Way back when, nearly 3 years ago, one of my first (perhaps even the very first) poll I did as FSP was to find out the favorite academic novels of my readers, who at that time numbered few.
Despite the low voter turn-out, the majority vote-getter was also my personal favorite, Straight Man. I was thinking about Straight Man the other day as I walked across campus with a colleague and I used the phrase "a goose a day", a literary allusion instantly recognizable by other SM fans such as my colleague.
Although not on my original list, another favorite of mine is White Noise (DeLillo), which is only partly an academic novel. I suppose this means I tend toward the absurdist sub-genre of academic novels.
I found this old (2000) list online when searching with the keywords "academic novels". There are 42 novels in the main part of the list. Another long list is here, and it's interesting to examine the differences in the lists (e.g. one contains Bellow, one does not). A recent but shorter list is here, but this includes some novels that I personally would not classify as academic novels.
In my professor-centric world, an academic novel is about faculty ± administrators and not "a chronicle of college sports, fraternities, drinking, coeds, and sex" (I am Charlotte Simmons, T Wolfe; a novel I read and kind of loathed). Those types of novels need another name, e.g. collegiate novel, or something like that.
I was thinking about the general topic of academic novels because I was looking for some books to read and was looking through the lists in the links above. And then I wondered: Why do I want to read an academic novel during the summer? Why do I want to read an academic novel at all? What is it that I like about (some of) them?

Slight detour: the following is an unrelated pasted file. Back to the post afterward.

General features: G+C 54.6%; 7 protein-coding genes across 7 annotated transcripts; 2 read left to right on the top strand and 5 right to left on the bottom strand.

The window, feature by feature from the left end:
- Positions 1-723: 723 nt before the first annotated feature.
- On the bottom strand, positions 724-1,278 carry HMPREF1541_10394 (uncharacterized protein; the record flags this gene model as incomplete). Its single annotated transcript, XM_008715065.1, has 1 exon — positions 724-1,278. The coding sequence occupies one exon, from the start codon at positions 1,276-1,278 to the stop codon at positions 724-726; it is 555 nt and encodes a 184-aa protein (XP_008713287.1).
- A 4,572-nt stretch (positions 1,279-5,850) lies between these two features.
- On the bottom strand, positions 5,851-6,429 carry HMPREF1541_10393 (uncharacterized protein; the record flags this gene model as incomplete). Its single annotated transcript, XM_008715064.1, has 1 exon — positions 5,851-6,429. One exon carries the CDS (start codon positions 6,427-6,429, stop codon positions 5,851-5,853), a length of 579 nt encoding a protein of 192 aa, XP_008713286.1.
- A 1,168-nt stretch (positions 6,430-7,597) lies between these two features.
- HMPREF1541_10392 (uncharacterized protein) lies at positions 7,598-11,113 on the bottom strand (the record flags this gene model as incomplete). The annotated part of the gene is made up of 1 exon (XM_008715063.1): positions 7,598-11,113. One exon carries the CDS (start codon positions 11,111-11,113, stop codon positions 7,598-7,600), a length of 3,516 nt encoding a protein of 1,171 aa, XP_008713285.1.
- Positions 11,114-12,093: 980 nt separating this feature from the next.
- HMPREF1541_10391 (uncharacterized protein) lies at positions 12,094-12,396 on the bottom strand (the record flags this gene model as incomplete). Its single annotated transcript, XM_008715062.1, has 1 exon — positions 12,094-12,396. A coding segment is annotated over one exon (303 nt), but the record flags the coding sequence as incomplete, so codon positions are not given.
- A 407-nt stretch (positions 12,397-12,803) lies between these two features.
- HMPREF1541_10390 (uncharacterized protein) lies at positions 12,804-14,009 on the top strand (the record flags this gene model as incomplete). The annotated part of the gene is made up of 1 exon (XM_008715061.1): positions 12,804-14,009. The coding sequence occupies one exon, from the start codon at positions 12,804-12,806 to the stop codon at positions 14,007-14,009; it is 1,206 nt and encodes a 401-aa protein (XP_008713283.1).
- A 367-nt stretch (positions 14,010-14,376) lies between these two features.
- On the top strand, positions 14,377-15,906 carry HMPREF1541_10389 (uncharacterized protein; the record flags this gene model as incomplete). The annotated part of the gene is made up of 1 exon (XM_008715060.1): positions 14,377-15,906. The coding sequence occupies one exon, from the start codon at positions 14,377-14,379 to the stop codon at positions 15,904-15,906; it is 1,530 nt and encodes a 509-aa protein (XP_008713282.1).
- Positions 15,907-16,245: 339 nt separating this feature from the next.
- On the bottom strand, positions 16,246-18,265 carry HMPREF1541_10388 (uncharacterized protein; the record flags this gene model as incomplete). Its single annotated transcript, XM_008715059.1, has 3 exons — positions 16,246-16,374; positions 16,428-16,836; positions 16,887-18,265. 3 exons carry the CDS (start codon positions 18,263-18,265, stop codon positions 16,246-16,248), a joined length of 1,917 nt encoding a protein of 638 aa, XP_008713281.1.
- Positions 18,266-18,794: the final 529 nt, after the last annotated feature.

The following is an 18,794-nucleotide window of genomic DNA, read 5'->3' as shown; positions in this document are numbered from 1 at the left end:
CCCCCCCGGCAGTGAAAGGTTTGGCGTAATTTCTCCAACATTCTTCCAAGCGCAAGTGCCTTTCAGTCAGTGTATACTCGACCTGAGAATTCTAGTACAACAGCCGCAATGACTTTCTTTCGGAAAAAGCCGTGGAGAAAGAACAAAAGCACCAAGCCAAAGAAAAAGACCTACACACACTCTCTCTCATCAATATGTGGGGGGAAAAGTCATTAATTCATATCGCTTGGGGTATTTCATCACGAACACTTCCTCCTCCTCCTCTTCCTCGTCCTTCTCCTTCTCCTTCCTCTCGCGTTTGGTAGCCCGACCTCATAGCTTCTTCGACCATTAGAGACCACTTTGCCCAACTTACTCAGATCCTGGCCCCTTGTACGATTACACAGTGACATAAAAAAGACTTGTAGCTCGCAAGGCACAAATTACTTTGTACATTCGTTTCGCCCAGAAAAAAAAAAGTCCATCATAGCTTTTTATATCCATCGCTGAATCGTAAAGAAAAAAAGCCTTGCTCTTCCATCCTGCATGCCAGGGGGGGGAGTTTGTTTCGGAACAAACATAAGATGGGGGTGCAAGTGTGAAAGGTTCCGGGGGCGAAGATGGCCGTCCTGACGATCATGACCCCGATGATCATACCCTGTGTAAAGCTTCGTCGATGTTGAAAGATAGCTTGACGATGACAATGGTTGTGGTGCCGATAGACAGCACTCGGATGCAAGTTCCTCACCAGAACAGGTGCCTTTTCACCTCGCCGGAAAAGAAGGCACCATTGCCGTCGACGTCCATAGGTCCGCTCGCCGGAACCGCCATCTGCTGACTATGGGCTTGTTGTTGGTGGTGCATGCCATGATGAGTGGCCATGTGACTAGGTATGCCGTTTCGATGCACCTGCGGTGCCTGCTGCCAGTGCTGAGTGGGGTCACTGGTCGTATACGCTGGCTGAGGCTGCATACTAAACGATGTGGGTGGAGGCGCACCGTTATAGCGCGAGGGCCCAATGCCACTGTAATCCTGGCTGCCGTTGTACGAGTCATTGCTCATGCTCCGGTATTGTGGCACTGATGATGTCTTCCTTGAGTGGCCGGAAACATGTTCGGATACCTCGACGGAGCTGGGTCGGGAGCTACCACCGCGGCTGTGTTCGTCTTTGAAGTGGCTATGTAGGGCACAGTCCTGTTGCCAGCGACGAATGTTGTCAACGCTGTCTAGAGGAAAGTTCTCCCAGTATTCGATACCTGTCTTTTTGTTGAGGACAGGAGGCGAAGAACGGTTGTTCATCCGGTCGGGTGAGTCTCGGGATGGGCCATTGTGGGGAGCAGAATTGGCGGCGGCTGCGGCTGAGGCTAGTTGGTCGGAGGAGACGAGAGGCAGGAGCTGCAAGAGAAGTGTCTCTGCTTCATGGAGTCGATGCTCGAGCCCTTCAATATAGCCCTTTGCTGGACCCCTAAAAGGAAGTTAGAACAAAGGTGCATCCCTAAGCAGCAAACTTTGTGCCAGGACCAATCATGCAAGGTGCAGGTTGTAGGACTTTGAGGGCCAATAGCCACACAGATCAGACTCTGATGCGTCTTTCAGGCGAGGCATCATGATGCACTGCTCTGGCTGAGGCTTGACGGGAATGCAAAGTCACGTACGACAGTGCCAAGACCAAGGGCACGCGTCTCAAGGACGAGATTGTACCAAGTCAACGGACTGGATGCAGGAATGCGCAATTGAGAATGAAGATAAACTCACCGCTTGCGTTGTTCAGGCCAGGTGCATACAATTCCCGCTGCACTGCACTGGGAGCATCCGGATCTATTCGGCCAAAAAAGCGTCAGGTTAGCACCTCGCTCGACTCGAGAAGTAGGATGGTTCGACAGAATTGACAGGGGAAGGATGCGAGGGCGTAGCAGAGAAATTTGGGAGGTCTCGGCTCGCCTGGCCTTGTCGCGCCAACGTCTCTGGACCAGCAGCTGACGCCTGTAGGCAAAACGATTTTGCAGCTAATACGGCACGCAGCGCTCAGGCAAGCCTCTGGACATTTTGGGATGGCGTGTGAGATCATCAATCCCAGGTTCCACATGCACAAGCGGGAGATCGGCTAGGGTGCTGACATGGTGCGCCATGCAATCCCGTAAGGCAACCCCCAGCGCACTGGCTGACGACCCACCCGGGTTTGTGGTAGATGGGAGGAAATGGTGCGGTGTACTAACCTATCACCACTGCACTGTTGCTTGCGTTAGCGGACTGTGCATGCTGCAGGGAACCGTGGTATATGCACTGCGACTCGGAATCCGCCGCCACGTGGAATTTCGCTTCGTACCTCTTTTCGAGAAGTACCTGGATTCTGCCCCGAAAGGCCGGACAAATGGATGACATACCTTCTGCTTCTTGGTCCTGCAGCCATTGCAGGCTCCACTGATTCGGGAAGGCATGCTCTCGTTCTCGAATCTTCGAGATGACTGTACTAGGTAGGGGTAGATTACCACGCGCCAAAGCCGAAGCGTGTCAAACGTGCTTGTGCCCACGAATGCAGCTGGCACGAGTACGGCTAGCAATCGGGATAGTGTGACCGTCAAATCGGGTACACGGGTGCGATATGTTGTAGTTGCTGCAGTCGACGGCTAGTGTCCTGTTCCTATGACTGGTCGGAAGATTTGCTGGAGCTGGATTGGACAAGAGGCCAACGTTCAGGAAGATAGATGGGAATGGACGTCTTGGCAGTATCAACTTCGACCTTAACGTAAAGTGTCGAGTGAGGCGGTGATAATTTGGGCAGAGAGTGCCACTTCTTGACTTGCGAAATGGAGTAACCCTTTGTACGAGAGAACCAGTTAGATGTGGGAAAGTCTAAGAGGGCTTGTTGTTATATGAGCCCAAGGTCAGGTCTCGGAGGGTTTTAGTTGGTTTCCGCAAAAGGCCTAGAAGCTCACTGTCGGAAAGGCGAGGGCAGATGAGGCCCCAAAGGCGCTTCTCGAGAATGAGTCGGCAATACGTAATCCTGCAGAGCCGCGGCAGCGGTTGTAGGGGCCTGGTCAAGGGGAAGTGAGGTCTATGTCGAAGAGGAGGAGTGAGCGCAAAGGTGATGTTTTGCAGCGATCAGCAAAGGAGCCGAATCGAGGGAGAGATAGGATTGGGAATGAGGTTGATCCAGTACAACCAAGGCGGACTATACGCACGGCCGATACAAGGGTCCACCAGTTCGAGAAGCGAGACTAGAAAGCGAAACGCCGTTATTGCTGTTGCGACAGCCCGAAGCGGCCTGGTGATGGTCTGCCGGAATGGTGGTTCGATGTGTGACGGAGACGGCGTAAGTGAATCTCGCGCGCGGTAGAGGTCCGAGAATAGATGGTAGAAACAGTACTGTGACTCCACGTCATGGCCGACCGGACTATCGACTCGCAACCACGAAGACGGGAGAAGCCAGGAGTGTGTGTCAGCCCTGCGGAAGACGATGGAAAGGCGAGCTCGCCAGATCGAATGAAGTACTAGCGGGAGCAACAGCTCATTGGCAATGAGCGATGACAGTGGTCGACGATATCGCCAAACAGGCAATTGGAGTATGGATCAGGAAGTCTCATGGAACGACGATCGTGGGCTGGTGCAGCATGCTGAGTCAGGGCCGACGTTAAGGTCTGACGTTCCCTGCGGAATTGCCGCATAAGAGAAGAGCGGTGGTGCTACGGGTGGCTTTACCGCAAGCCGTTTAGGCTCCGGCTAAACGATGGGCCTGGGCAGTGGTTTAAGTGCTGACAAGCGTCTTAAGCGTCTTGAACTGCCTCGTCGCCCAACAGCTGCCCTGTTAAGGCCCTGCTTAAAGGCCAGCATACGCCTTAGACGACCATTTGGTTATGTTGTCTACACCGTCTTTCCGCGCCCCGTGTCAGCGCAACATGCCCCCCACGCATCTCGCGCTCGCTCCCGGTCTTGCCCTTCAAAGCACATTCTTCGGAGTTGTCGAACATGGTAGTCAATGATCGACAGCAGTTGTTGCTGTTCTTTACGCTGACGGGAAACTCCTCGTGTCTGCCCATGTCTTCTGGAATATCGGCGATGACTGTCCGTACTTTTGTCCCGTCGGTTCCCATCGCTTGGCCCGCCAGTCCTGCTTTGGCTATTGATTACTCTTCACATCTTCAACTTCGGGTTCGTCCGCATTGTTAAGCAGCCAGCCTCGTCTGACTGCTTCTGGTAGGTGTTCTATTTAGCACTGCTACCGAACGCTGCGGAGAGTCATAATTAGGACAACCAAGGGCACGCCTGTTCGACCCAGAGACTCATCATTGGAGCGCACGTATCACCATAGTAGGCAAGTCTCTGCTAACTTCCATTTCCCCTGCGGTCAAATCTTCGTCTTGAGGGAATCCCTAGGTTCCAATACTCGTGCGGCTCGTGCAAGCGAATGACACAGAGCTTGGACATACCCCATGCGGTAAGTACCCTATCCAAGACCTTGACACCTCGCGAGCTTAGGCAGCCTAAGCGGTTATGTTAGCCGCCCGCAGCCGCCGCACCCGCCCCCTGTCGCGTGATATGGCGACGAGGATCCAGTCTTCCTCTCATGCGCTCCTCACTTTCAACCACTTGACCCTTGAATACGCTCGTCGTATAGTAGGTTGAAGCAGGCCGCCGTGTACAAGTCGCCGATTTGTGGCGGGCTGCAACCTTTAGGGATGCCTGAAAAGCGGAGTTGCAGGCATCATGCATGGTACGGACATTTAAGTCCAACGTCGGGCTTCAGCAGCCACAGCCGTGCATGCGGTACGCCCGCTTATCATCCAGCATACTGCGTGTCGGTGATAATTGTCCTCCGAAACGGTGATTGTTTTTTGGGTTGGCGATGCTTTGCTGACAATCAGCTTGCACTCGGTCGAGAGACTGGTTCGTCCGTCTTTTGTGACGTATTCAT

I don't know why I like (certain) academic novels so much. In general, my reading preferences tend toward international literary fiction, so in most other respects I am not inclined to 'read about myself' in my leisure reading. There is something very satisfying, however, about reading a really good parody of a faculty meeting or faculty-administrator interactions, even in the summer.
Instead of a poll today, I have a general question related to academic novels:
If you are an academic, do you like this genre of novel or is academia the last thing you want to read about in your leisure reading? Can academic readers be classified according to whether they love a scary-funny parody of a faculty meeting or whether reading about faculty meetings (however fictionalized) is a kind of torture?
10 years ago